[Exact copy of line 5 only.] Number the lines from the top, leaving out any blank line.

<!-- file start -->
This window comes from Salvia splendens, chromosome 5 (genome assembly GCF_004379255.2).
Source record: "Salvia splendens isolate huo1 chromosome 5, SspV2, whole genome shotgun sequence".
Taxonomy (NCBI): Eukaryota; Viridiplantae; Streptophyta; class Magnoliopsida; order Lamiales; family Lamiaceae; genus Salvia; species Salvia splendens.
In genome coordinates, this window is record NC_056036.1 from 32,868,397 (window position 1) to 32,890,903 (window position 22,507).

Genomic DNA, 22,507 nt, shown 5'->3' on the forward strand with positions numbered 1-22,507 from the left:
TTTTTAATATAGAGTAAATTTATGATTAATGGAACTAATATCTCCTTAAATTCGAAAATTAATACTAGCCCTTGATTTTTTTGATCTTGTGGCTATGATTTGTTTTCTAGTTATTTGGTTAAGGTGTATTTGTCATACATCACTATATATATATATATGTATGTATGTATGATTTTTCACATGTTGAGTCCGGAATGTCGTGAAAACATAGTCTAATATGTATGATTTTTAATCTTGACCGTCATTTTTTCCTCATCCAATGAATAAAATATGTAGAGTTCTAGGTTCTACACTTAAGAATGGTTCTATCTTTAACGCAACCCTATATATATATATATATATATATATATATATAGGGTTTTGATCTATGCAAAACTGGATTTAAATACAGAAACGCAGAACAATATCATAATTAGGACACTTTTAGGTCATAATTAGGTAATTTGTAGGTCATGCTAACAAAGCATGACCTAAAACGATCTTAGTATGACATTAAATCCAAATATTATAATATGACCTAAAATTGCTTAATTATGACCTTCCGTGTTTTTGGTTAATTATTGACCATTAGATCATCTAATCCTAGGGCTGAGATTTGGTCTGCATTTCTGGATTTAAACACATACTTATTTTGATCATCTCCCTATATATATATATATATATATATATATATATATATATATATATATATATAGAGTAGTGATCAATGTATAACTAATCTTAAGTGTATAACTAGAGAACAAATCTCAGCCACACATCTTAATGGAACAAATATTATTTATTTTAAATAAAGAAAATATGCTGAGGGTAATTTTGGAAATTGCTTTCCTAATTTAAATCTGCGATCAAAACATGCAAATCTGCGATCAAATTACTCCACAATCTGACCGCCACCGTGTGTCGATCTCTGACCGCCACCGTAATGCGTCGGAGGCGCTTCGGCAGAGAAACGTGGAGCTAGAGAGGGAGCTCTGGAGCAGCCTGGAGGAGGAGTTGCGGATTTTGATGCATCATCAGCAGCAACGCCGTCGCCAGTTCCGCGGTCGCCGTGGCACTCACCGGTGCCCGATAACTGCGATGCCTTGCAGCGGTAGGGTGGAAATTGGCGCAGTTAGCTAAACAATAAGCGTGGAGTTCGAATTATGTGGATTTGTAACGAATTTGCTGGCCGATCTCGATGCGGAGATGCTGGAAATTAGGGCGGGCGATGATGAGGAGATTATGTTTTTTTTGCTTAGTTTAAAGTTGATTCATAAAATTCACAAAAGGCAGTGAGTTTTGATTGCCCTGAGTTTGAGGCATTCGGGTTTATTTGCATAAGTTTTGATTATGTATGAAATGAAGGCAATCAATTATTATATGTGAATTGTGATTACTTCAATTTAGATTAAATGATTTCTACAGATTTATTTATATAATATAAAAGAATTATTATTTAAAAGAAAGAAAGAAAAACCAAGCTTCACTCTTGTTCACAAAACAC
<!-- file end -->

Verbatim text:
Genomic DNA, 22,507 nt, shown 5'->3' on the forward strand with positions numbered 1-22,507 from the left: